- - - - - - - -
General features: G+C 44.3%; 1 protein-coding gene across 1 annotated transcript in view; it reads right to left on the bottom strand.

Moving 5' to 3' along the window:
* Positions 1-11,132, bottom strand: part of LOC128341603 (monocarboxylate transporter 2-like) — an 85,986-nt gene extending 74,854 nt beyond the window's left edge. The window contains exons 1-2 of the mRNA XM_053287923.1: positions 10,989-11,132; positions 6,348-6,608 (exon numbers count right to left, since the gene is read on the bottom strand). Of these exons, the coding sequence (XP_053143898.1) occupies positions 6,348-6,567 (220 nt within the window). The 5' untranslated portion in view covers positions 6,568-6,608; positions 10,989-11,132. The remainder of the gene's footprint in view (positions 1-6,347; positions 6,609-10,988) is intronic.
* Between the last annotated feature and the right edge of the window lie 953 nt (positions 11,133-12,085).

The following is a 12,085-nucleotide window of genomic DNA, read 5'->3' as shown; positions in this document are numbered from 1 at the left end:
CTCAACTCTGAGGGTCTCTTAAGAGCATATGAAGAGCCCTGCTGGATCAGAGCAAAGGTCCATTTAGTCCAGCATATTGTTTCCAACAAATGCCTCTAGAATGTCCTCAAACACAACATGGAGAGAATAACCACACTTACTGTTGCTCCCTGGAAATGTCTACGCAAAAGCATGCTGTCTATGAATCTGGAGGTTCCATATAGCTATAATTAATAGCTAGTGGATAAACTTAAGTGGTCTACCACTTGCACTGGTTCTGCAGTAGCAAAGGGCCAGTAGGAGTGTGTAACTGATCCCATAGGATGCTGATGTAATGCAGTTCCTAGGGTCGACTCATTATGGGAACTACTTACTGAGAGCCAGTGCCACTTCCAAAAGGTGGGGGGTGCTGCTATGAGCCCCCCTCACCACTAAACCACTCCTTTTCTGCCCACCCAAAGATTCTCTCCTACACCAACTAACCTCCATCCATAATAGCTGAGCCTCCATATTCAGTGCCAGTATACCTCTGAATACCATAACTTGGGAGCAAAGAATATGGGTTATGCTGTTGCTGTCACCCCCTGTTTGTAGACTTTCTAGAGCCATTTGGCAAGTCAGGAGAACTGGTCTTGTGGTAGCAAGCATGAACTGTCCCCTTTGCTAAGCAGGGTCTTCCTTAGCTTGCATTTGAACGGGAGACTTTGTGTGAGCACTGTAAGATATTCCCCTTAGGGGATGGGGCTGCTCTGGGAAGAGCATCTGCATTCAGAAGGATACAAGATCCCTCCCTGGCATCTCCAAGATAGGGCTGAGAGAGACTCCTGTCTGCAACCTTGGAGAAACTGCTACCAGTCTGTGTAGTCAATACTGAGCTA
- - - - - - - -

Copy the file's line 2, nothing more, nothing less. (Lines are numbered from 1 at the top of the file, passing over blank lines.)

Moving 5' to 3' along the window: